Date of Award


Document Type


Degree Name

Doctor of Psychology (PsyD)


Graduate Department of Clinical Psychology

First Advisor

Winston Seegobin

Second Advisor

Mark McMinn

Third Advisor

Joel Gregor


Much research has shown that hope is beneficial in facilitating change and promoting progress in psychotherapy (Larsen & Stege, 2010a, 2010b, 2012; Lopez et al., 2004). However, little research has been done looking at specific interventions clients and therapists perceive as fostering hope and promoting change in clients’ lives (Larsen & Stege, 2010a, 2010b, 2012). This study involves interviews with clients and therapists following an early psychotherapy session using a technique called Interpersonal Process Recall (Larsen, Flesaker, & Stege, 2008). During this interview, participants were able to review video clips of their session and comment on ways they felt hope was communicated or fostered in session.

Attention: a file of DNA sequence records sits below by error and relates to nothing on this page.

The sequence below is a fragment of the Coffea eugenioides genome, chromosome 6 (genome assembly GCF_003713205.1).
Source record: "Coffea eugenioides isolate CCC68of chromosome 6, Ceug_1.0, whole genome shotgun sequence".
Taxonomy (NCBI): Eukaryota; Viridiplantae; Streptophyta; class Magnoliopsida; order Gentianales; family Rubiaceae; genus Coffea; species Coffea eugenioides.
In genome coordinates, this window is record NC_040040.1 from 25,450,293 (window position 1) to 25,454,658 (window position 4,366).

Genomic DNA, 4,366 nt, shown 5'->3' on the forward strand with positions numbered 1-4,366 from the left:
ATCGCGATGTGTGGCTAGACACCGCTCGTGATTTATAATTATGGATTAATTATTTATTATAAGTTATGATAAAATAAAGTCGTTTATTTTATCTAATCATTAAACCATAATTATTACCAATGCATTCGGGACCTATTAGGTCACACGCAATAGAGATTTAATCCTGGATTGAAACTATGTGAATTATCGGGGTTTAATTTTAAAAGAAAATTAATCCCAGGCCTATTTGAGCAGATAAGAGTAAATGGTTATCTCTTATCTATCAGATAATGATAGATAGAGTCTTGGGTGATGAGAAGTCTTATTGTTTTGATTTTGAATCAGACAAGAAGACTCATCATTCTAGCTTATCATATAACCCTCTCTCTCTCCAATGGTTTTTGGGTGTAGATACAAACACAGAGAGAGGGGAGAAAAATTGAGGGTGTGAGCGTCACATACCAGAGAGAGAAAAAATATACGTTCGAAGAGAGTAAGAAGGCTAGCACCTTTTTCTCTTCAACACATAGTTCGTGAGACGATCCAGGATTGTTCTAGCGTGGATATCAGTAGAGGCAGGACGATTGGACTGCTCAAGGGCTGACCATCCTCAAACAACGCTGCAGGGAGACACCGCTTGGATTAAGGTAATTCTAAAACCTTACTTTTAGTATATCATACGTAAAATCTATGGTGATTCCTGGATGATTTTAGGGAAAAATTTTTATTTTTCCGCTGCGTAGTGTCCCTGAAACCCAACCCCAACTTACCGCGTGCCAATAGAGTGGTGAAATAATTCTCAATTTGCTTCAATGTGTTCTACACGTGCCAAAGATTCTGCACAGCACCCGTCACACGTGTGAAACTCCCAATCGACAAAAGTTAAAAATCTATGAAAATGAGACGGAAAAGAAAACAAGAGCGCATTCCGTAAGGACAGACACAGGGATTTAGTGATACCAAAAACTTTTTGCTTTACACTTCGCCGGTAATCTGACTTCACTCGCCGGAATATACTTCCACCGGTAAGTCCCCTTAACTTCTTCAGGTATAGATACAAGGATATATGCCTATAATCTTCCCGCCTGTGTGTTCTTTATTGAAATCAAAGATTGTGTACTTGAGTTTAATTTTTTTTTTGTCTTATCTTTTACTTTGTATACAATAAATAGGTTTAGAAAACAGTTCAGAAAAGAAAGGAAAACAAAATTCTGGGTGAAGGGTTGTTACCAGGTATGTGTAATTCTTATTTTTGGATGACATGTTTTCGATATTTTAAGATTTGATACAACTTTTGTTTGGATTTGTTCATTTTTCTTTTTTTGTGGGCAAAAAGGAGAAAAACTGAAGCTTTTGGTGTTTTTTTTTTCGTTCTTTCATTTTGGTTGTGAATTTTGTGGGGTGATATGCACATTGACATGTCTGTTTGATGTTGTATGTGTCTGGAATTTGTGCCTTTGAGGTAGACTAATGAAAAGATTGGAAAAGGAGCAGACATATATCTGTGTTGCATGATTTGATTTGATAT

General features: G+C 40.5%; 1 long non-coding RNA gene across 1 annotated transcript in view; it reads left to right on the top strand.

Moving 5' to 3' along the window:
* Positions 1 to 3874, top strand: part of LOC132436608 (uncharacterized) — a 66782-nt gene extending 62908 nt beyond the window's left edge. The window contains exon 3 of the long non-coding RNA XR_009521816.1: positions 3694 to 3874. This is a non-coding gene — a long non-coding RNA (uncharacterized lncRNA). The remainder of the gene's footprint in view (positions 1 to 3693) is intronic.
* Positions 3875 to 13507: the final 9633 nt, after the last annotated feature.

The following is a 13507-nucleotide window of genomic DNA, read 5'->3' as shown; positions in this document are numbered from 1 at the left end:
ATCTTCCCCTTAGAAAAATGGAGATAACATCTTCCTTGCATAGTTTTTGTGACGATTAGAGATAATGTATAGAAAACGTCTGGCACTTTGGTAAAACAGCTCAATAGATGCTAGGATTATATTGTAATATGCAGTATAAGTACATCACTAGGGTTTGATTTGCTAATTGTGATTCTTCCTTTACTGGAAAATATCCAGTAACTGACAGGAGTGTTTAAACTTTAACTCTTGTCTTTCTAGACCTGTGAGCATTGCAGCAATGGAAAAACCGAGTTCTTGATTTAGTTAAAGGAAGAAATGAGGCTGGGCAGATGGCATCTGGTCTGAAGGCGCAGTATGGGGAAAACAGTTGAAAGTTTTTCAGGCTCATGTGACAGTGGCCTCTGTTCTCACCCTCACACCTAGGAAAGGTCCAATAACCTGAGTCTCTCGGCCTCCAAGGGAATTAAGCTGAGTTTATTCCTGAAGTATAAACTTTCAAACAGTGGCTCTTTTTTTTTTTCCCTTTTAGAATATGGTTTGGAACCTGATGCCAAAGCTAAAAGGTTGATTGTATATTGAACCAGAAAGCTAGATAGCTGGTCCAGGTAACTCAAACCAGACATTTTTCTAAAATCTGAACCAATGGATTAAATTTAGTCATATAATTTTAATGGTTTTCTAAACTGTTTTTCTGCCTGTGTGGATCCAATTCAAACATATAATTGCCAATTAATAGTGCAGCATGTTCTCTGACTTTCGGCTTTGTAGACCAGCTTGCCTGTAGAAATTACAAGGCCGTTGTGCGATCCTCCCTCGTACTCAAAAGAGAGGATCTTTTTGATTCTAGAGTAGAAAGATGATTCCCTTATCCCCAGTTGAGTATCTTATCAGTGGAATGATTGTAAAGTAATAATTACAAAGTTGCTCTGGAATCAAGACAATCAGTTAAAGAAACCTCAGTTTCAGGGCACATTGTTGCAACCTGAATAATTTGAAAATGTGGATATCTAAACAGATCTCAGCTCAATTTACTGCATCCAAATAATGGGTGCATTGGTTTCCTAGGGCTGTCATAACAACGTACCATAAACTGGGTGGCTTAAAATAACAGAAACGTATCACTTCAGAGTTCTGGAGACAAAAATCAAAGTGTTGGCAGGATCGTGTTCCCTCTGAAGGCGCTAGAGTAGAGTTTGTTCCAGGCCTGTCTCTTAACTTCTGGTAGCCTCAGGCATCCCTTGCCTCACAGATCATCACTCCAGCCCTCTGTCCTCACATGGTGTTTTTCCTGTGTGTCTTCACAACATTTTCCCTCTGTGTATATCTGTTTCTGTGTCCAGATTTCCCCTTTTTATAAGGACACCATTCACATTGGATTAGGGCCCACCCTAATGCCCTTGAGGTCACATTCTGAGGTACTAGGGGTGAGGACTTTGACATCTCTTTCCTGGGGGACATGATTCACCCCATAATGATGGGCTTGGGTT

Information from interviews was used to develop themes and categories relating to therapeutic interventions that affect the level of hope experienced by clients. Five categories were formed to encompass the identified interventions. Four of these categories related to interventions that foster hope (therapeutic relationship, reframing/providing a new perspective, empowering clients, and highlighting the client’s utilization of resources), and one category addressed interventions that have the potential to lower hope. These results will be beneficial in informing psychotherapists of ways hope can be communicated and fostered in psychotherapy, thereby enriching the experience for both the psychotherapist and client as well as improving client care and therapeutic outcomes.

Included in

Psychology Commons